I visited the MET to see the Schiaparelli and Prada “Impossible Conversations” exhibition and was curious to find which, if any, of these exhibited pieces had turned up at INA since the exhibition’s opening. A re-enacted video conversation between Miuccia Prada and Elsa Schiaparelli structures the categories of the exhibition, as if Schiaparelli was alive and could speak to Miuccia in a private dining room, and that the conversation was a casual one eavesdropped upon by us.

Schiap designed decorative pieces for women during “café society,” as she called it, when women sat at cafes, their top-halves visible, their bottom-halves under the table.

Above: Crustacean Schiaparelli clip-on earrings, INA Soho 

In the spirit of things, I wandered around, listening to off-handed conversations held in the museum amidst the displays, room to room. Schiaparelli’s emphasis on decoration led her to embroider the cuffs and collars of jackets with as much detail as her hats of red celluloid grapes and metal leaf chokers.

Above: Silk fuchsia dress embroidered with a sequin croquet set, by Chloe under the direction of Karl Lagerfeld during the 1980s, who most likely found inspiration in Schiaparelli's thematic embroidery. Refer to Schiap's pink blazer woven with circus horses in metallic threads and closed by acrobat buttons, in "Naif Chic".

In front of me on display in the “Naif Chic” section of the exhibition, Prada’s gray and black striped cotton canvas skirts with Baroque scrolls and pineapples are paired with banana-printed button-down shirts.

A woman exclaims, “This is just awful! What was Prada thinking? I mean, bananas?”

She looks around noticing that others have heard her. “Sorry,” she says.

Her friend objects, “I would love to wear bananas, if only I could!” 

Above: Prada skirt of pink cotton canvas printed with Baroque scrolls and bananas, INA Soho

A young girl stares at Prada’s grey silk duchesse satin shorts printed with palm trees, and then in her own world, but aloud, says, “I am strangely drawn to these shorts.”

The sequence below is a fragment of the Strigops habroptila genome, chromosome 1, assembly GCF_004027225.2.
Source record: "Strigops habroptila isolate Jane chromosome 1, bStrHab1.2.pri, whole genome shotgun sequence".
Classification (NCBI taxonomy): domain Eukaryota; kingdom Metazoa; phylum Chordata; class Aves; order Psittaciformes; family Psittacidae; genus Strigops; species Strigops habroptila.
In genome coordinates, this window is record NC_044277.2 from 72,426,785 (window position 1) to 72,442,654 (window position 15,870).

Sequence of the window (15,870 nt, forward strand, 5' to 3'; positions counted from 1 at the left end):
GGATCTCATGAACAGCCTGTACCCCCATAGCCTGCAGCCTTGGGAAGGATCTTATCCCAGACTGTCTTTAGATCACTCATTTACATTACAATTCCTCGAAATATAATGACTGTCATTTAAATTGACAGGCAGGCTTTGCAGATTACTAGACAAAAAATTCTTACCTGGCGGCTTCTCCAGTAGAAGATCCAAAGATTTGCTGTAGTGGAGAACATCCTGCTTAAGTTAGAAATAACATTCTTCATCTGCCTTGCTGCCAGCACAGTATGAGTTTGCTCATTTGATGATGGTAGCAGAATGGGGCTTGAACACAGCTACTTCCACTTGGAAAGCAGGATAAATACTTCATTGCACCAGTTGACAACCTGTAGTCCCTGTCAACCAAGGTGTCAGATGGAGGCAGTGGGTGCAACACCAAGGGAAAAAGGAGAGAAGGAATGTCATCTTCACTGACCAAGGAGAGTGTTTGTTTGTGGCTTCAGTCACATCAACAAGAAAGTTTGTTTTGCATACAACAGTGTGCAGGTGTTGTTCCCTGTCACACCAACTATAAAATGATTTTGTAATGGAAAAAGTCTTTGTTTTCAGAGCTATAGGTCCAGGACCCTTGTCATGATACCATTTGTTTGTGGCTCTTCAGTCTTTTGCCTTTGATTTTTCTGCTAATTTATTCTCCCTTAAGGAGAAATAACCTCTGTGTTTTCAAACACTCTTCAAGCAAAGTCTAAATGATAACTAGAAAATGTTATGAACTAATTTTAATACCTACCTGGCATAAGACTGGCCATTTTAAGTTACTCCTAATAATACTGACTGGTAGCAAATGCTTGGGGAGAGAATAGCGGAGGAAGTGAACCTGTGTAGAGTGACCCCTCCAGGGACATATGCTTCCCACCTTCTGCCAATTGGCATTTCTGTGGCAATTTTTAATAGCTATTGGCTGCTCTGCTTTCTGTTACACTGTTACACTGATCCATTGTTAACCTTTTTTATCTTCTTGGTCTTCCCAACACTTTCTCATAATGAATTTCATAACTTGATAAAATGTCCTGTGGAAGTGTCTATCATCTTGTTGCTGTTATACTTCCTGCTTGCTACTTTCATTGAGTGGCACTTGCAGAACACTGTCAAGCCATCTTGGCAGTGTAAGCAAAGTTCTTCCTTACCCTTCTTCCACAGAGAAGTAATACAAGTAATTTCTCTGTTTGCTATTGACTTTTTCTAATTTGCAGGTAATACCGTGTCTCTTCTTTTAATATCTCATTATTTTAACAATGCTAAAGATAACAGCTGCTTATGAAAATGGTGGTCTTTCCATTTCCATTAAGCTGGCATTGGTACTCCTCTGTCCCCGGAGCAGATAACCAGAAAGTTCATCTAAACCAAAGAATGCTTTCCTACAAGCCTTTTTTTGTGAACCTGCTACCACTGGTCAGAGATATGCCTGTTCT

This Venetian printed canvas tote also has a mind for tourism, from Prada’s 2004 Spring/ Summer collection, INA Soho

Further down, in the “Surrealist Body” corridor, I encounter a black silk satin dress embroidered with pressed metal bottle tops. The lady beside me says, to her friend, "Well, I don't think they're bottle caps."

“It says here on the label, that, the material was inspired by recycled materials used in Africa.”

“I’m on the fence about the material’s origins.”

“And are you on the fence about the dress?”

“I'd say we're on the fence.”

“It's pretty interesting anyway. Different. Let’s say different.”

Above: Prada metal bottle-cap embroidered silk dress, INA Soho

A man and a woman look intently at trompe l'oeil pleats. “The fabric is flat, I say flat,” the lady repeats to her elderly husband.

“I see pleats all round,” says the man.

“No! There are no pleats in this skirt. Pleats have been printed onto the fabric of the skirt. This skirt, I tell you, has the appearance of having pleats.”

Above: Prada sheer skirt printed with naked women, from the Patricia Field collection, INA Noho

In “Waist Up/ Waist Down”, one man talks to another, “The color of the velvet jacket, is it forest green?”

“Hard to tell.”

The men compliment the collars of Schiaparelli’s many jackets, and the women can’t stop looking at the chandelier mules. 

Above: Prada chandelier mule, clear crystal with acrylic heel, INA Nolita